The Princess invasion continues. My daughter, Ronia, is obsessed with princesses. She recently brought home a book from the library called the Disney Princess Essential Guide. It is written like an ethnographic tome, explaining the particular traits of each princess: her house, her bio, her love interest, and most importantly, her outfit. We are told that the rustic Pocahontas, “doesn’t need shoes!” Despite this freedom from need, she too must be bedecked in a full gown.
I am predictably horrified. It’s not just the staggering number of synonyms for “spunky,” (though it is horrifying) it’s also the near identical personalities of the ‘cesses and the unreconstructed renditions of the plots. “Snow White longs more than anything for her prince to come.”
We are reading through the Mulan entry when Ronia helpfully points out “that’s a bad guy.” Since she has never seen Mulan, and is working purely from visual grammar on this, I ask her, “How can you tell?”
She gives the heartbreaking answer, “He’s black.”
Where do I start? First of all, while black is everywhere the color of shadow and the unknown, I am still flabbergasted that Disney has managed to render a dark-skinned villain in ANCIENT CHINA. And that Ronia has picked up on it so quickly.
I manage to stay calm and remind her of the black clothes she and I wear, the people she loves who have dark skin. She happens to have an African American male housemate and regular babysitter.
I did feel a bit out of my league with all of this though. So, like any good modern parent I turned to Facebook and asked for help. The Episcopalian minister who is also a member of our synagogue and an African-American woman asks, “What did you say and what will you do?” My Jew of Color friend offers me a trip to Iowa of all places to for a play date with her biracial children. Others are also sympathetic of Ronia and me alike.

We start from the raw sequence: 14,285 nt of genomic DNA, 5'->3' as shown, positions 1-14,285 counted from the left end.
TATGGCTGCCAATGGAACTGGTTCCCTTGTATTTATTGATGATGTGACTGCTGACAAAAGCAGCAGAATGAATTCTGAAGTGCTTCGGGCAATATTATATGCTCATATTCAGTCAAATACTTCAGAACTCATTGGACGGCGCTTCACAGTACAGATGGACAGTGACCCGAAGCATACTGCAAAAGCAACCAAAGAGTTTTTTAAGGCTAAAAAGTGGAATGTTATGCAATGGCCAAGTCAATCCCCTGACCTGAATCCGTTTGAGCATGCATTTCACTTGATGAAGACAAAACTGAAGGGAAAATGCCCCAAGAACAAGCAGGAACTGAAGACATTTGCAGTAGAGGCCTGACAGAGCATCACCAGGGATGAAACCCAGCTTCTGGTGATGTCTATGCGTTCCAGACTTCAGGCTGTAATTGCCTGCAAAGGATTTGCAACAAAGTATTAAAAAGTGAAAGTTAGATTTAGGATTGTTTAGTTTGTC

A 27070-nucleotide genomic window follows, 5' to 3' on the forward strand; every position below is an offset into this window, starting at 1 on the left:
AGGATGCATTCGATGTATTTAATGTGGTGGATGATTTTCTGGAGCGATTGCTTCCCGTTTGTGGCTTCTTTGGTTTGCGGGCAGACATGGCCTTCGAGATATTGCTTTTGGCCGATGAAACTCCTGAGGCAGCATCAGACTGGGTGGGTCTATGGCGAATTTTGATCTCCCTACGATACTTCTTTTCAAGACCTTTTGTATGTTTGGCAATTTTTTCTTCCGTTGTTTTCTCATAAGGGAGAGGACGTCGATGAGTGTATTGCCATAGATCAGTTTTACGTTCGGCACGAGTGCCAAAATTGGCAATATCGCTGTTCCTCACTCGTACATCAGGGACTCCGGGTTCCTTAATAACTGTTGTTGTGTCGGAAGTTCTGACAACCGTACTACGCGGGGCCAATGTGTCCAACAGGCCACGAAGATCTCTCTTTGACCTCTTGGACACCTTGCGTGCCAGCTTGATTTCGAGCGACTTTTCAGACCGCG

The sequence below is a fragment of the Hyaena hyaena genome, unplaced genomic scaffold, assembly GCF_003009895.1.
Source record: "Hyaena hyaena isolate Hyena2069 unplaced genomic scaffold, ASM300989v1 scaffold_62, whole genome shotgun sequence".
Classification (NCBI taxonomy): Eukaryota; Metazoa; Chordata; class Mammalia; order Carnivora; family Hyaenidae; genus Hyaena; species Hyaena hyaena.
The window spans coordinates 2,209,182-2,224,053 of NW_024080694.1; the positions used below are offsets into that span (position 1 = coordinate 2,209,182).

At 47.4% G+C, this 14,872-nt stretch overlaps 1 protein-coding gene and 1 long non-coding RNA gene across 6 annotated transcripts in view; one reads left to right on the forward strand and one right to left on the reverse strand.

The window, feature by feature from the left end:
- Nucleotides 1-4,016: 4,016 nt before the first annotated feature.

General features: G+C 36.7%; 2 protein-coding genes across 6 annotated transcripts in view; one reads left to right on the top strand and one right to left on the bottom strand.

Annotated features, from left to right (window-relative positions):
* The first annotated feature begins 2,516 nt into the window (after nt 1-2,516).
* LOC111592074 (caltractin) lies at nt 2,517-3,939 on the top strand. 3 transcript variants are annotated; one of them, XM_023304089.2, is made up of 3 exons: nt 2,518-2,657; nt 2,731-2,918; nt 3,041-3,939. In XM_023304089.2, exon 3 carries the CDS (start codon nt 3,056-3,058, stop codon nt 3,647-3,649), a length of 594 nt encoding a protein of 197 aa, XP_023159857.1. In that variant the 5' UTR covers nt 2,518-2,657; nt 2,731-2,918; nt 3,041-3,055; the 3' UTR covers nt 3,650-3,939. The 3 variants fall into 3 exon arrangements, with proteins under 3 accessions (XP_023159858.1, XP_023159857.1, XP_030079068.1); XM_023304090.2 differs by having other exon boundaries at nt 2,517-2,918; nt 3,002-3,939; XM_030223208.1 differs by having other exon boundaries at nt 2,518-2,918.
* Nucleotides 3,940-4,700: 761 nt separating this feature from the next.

Apart from the steps mentioned above, and blogging about it, I will have to monitor even more closely the colorism in the pop cultural works she consumes. Disney at least has the advantage of being very obvious. At least Ronia’s favorite Disney work is the mostly black “Princess and the Frog” a far too late apology for past racism that nonetheless STILL manages to have a villain with more “ethnic features.”
My mother, as we speak, is busy making Ronia two dolls, one black and one white. A small gesture, but I’m trying to do anything I can. Any other suggestions of how I should deal with this?